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The Mayor, TfL and London boroughs come together to launch Quietway 2

Quietway 2 was officially opened this week by the Mayor's Walking and Cycling Commissioner and borough leaders. The new 12km route will enable people to cycle from east London into the city centre and beyond, connecting Bloomsbury and Walthamstow via Angel, Haggerston, London Fields and Clapton. Expanding London's Quietway network is a key part of the Mayor's plans to get more Londoners cycling. Being able to ride safely through London's backstreets away from busy main roads is one of the ways of enabling more people of different ages and backgrounds to cycle as part of their everyday routine. Quietways are continuous, direct and clearly signed cycle routes on less-busy streets across London. They complement fully segregated cycle routes that TfL is also building on main roads across the city. Q2 is a significant addition to London's emerging cycle network. It connects with other routes including Cycle Superhighway 1 in De Beauvoir Town and Cycle Superhighway 6 in Bloomsbury, as well as forthcoming routes such as Quietway 13 at London Fields and Quietway 10 near Angel. The route forms part of a continuous cycling network as far south as Merton, as far north as Tottenham and as far west as West Acton. Major improvements for cyclists and pedestrians along the route include a new signalised crossing on Queensbridge Road, traffic-filtered roads around Clapton Square and Chatham Place, a reduction in large vehicles through Dalston on Middleton Road and safer crossings of main roads including St John Street, City Road, Mare Street, Morning Lane, Lower Clapton Road and Chatsworth Road. Improvements in Walthamstow include a new pedestrian and cycle crossing at Selbourne Road and protected cycle lanes on Willow Walk. The new route has been delivered in partnership with the London Boroughs of Islington, Hackney and Waltham Forest. Since 2014, cycling has increased by up to 94% in areas along the route and Q2 will help support this cycling boom. TfL are working closely with boroughs across London to create over 250km of new cycling routes on streets with less traffic. To date, Quietways have made cycling safer at 86 junctions across London. The first route from Waterloo to Greenwich, Q1, saw a 54% increase in cycling after opening to the public and the proportion of women cycling along the route rose from 29% to 35%. Quietway 2 West has also opened, which connects Notting Hill and East Acton via Wormwood Scrubs. New parallel zebra crossings have been built at Scrubs Lane and Mitre Way and at North Pole Road, giving cyclists priority when crossing main roads. A new traffic-free path through Wormwood Scrubs is also part of this new safer cycling route. Once the section through Westminster is completed, the full Q2 route will form a 23km continuous cycle route. A further three routes have also been opened to the public recently, including: Q5 - connecting Oval and Clapham Common Q15 - connecting Belgravia and Earl's Court Q3 - connecting Gladstone Park and Kilburn Station with improved crossing on Walm Lane and Mapesbury Road and a new cycling and walking path on Gladstone Road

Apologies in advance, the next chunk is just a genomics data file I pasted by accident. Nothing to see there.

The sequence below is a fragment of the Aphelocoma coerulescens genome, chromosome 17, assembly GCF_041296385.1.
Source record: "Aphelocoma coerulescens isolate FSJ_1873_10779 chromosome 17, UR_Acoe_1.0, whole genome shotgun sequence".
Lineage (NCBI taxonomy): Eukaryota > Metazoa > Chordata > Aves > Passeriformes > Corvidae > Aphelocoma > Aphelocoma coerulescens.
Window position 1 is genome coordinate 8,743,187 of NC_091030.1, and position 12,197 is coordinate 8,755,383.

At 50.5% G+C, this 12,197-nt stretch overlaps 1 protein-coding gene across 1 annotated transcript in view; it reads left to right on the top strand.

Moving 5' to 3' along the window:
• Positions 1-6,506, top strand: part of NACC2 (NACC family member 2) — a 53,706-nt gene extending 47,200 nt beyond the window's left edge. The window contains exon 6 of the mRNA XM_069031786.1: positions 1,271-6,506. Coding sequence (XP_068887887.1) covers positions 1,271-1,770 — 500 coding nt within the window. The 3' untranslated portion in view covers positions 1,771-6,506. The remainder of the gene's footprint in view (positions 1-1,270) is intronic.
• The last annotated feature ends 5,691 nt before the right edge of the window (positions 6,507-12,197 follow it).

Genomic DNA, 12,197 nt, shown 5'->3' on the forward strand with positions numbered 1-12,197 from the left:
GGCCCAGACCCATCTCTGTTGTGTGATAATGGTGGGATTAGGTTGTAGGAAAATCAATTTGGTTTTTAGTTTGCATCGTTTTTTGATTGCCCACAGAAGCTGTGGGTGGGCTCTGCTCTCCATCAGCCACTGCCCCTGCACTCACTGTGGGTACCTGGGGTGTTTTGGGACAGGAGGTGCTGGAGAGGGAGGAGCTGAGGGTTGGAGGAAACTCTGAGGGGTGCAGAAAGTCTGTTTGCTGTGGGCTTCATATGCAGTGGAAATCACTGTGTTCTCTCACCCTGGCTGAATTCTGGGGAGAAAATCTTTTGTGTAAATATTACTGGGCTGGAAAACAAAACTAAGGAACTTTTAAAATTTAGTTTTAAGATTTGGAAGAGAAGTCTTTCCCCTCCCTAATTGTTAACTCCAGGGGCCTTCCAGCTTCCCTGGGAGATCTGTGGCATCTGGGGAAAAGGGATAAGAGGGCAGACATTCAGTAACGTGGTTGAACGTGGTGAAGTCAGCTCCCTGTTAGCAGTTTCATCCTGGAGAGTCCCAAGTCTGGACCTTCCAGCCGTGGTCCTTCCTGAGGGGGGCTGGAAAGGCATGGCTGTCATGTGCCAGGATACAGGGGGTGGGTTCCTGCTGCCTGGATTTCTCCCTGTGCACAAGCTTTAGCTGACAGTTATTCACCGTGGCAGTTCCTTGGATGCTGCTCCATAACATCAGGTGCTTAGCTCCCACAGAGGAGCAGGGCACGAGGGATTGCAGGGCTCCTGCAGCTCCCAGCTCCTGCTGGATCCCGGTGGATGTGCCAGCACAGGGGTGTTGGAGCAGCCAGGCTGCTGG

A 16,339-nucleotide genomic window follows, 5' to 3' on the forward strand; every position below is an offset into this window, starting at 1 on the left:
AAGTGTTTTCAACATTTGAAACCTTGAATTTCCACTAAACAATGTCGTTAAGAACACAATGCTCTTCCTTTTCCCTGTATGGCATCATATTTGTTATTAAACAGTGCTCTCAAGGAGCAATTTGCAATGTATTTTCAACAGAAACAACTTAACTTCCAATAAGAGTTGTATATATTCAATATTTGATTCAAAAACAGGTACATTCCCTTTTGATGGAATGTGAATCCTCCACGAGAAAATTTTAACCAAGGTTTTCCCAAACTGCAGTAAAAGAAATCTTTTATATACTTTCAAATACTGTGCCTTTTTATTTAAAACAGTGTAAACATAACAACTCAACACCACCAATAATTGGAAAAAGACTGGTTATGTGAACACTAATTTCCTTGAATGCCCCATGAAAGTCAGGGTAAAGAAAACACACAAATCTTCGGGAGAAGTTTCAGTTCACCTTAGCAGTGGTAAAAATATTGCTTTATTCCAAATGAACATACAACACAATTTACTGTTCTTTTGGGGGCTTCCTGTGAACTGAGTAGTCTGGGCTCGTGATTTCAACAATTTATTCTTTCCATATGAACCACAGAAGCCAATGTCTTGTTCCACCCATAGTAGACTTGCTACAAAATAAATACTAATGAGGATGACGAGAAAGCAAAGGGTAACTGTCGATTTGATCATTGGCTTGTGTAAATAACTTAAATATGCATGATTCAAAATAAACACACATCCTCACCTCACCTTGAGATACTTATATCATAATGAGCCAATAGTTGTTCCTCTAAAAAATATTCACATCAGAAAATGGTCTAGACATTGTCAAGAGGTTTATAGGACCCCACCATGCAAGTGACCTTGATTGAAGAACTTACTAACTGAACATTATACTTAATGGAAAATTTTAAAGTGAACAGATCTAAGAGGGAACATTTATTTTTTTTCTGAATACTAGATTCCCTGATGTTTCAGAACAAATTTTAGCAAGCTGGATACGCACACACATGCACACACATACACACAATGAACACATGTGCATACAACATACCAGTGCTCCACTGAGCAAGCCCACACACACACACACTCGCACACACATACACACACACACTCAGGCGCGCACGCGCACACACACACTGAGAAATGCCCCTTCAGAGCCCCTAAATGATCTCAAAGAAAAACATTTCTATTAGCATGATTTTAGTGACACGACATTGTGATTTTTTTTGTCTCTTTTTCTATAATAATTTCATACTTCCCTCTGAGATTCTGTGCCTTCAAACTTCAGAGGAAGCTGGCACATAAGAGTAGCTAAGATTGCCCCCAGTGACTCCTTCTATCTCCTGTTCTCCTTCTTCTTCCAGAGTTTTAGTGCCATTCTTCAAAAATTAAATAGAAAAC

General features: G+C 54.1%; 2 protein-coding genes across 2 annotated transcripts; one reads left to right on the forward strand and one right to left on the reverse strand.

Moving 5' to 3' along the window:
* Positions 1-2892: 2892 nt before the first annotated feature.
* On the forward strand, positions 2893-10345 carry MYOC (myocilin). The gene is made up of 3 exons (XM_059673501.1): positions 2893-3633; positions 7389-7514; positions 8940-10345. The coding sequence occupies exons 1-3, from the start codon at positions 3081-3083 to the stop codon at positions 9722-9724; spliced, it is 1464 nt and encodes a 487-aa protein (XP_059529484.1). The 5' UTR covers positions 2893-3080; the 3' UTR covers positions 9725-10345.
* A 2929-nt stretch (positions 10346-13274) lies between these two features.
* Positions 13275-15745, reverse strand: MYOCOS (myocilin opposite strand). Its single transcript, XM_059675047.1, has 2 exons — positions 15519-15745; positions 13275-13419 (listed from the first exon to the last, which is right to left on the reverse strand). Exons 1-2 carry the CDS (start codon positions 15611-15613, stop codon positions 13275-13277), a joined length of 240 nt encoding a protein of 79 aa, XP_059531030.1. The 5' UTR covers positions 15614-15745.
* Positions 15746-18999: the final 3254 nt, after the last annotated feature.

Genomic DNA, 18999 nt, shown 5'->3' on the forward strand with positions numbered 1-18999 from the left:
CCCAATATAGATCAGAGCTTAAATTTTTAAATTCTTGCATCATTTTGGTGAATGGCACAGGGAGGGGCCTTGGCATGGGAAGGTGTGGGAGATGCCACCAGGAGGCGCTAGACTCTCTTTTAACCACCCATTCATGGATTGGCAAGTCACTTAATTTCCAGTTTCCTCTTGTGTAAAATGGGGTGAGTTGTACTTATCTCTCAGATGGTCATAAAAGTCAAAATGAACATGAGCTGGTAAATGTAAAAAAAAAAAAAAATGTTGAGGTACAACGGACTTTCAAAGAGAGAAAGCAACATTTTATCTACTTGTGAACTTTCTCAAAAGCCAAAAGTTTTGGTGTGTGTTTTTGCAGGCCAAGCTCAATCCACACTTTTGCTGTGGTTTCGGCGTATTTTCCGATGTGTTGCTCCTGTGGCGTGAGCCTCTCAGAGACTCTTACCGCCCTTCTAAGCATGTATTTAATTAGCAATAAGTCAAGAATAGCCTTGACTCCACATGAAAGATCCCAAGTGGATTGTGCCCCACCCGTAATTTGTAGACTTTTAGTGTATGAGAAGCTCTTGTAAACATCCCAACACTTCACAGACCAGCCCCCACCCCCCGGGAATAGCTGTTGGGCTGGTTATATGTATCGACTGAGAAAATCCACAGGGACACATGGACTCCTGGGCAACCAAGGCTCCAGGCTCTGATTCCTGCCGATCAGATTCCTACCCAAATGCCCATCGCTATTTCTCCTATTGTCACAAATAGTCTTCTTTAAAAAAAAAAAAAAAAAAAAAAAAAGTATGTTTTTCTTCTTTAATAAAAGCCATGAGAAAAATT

Will Norman, London's walking and cycling commissioner, said: "We're striving to get as many people as possible walking and cycling in the capital. Creating these Quietway routes to build a genuinely London-wide network is vital to give more Londoners the confidence to take to two wheels. An amazing 730,000 trips are made by bike in the capital every day and I look forward to building on that further through the Quietway routes, which have already helped to boost the numbers cycling in our city. Our focus is on ensuring that Quietways are high-quality, with low traffic volumes and speeds, enabling all ages and abilities to enjoy cycling.

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